I’m hoping to get something rough put together in the next couple of days that I think will be pretty cool. Just need to find the strength to pull an all-nighter. I believe that now, with AJAX capabilities in most browsers, that pretty compelling MiteSites can be built into a banner sized space. A mitesite can get new content while not affecting any other content on the page. What else can you do with a mitesite? They can include icons to allow them to be expanded for additional functionality. They can be popped-out – coming into their own browser window so that if I’m in the middle of browsing Ebay, and I’m finished reading Slashdot, I can move off with my primary browser without losing my spot in my mitesite.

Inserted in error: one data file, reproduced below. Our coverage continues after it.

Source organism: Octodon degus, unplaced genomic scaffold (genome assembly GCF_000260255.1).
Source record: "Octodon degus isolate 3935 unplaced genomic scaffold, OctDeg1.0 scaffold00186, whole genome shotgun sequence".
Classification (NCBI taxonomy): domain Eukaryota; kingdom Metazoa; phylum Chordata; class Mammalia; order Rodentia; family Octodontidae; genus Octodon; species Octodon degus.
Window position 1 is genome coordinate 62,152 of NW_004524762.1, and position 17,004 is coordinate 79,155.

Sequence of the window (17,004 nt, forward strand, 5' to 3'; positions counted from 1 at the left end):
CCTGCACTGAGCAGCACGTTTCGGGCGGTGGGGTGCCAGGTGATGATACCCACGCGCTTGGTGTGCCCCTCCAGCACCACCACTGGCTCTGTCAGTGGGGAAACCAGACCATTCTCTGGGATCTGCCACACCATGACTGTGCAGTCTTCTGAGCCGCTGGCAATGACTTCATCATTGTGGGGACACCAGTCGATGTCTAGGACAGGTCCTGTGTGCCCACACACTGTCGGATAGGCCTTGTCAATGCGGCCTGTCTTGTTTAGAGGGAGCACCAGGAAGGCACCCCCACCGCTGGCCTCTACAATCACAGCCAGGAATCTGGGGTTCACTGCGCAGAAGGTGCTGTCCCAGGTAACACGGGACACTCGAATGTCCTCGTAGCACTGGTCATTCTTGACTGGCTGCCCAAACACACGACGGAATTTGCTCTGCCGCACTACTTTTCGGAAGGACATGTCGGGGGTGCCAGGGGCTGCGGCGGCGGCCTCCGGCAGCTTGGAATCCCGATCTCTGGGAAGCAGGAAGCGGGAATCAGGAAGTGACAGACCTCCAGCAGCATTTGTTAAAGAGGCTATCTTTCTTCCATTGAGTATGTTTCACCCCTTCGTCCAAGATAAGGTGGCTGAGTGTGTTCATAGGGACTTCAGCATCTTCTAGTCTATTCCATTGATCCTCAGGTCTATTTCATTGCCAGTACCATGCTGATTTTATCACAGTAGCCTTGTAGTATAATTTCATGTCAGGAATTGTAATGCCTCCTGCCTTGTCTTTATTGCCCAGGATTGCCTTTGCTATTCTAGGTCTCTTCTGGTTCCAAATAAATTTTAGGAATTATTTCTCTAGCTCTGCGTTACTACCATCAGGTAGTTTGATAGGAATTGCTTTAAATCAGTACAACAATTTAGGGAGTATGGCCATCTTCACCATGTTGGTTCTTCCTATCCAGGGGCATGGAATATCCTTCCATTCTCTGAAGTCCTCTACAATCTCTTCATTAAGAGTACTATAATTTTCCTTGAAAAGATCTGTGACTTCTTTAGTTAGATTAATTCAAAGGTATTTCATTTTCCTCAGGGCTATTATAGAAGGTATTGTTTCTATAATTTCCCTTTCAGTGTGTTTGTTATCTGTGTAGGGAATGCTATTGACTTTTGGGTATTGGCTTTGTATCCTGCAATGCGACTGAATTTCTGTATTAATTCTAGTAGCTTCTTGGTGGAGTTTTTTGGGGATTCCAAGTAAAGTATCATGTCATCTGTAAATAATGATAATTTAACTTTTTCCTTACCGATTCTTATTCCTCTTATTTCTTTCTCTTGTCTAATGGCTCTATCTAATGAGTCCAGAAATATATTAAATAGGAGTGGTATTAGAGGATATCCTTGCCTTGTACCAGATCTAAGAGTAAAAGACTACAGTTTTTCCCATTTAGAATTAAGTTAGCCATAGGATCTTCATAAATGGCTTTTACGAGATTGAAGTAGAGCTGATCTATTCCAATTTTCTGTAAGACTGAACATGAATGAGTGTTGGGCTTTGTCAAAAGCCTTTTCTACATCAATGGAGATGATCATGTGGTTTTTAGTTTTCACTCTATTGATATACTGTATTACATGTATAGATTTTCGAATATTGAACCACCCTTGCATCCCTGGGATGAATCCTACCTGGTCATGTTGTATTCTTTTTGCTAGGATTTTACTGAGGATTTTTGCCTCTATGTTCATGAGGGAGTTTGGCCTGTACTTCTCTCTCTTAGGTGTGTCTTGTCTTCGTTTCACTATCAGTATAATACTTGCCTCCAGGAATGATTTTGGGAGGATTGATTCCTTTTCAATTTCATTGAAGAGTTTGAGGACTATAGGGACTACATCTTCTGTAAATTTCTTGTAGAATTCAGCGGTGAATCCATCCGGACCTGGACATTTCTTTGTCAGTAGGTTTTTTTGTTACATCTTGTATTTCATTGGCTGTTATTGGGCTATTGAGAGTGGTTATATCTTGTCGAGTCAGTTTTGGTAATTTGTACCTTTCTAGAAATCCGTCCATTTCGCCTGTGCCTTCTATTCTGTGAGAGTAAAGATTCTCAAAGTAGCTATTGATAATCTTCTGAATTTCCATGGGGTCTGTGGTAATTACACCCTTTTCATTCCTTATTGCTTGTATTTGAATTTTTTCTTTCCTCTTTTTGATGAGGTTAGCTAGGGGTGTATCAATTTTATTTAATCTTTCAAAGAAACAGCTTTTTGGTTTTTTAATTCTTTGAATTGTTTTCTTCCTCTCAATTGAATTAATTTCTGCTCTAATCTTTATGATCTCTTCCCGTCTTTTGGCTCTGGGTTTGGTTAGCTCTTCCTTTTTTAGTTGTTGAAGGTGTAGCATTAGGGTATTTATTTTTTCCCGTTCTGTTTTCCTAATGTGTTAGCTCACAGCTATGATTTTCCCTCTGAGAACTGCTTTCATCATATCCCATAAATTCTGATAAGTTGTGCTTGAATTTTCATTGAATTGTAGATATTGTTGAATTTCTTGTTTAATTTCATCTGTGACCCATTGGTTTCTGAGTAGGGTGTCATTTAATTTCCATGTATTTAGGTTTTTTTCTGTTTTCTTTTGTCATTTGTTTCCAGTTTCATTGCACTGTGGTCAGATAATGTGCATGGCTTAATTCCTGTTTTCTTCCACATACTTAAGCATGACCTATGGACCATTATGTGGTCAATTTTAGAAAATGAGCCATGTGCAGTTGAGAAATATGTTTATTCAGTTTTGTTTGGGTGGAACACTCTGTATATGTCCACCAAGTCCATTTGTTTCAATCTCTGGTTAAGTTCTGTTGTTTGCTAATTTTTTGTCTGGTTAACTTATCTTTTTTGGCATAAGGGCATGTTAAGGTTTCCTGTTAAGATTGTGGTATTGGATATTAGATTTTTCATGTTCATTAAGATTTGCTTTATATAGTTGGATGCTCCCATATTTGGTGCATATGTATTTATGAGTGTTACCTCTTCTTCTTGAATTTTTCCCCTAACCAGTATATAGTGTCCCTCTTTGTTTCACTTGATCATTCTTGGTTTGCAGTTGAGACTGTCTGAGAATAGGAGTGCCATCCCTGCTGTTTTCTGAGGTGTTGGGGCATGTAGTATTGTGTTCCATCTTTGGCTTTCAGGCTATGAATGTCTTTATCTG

Hoping to get something going pretty quickly, and then look at making it viral once I’ve worked out the bugs. Stay tuned.

Tuesday, October 04, 2005

24 Hour Laundry (24HL) Uncovered

I had the good fortune to be selected as a beta-tester of 24 hour laundry just a few months ago. If you haven’t heard of this organization, 24HL’s co-founders include Marc Andreesen and there was a great deal of speculation about the organization not too long ago. Their product / tool / concept: Ning.